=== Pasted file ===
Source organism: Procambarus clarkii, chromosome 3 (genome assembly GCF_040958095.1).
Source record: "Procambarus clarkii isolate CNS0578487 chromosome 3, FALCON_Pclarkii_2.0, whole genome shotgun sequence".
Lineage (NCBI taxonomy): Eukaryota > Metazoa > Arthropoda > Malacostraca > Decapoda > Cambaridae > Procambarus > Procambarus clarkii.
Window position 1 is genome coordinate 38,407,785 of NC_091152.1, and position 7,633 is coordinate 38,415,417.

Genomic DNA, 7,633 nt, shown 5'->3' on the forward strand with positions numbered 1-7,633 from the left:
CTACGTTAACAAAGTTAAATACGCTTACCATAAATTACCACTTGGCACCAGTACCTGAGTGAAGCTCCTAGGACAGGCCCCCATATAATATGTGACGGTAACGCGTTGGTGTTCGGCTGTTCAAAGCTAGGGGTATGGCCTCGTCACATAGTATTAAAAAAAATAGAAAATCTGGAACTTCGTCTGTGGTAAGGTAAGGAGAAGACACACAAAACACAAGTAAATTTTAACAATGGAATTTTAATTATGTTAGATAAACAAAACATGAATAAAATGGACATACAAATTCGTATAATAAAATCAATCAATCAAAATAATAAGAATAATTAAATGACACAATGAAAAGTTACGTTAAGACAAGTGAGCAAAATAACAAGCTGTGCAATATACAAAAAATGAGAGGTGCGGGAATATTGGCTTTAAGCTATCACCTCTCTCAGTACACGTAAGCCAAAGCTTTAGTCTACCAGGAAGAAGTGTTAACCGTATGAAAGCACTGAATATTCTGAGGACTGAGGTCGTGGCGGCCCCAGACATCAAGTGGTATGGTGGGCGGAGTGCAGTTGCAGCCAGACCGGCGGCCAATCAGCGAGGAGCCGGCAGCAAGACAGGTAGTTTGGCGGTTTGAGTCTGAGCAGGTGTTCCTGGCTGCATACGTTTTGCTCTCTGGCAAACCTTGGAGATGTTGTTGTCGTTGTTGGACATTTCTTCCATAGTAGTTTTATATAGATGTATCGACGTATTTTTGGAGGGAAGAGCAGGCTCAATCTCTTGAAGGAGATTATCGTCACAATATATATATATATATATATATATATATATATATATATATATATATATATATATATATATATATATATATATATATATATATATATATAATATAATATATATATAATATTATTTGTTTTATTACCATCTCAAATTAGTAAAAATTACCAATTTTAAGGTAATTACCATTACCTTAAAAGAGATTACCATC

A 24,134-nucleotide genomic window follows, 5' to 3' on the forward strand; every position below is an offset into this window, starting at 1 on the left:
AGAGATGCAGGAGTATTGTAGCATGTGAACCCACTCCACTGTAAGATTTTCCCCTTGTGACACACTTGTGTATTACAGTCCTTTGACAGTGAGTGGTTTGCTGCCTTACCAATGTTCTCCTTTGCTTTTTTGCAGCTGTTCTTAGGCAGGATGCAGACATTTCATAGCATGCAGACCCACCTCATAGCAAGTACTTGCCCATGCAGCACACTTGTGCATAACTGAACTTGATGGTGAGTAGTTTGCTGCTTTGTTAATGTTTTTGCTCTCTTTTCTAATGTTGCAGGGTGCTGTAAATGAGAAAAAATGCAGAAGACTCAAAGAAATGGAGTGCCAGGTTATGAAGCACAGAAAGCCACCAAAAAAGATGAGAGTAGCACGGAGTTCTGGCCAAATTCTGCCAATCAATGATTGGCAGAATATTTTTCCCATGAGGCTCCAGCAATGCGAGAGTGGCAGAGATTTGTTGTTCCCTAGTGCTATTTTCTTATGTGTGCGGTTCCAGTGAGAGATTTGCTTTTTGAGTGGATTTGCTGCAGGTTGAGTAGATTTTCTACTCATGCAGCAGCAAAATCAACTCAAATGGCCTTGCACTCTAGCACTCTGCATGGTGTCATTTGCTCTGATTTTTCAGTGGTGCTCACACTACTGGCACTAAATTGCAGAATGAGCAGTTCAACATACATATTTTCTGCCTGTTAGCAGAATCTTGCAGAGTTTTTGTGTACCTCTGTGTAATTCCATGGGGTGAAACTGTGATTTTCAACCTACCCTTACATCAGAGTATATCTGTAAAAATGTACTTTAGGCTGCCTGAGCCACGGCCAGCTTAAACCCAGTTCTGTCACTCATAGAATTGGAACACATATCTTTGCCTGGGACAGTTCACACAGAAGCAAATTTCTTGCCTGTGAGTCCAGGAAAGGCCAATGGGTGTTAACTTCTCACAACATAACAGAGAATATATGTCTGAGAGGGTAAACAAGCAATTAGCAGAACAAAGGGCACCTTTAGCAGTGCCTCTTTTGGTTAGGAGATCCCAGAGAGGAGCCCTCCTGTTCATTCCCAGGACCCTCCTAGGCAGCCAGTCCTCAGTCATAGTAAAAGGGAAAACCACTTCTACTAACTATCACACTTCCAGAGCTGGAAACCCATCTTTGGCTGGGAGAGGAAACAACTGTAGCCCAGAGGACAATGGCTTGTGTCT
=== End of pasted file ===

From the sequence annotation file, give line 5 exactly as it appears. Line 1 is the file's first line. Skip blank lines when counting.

Genomic DNA, 7,633 nt, shown 5'->3' on the forward strand with positions numbered 1-7,633 from the left: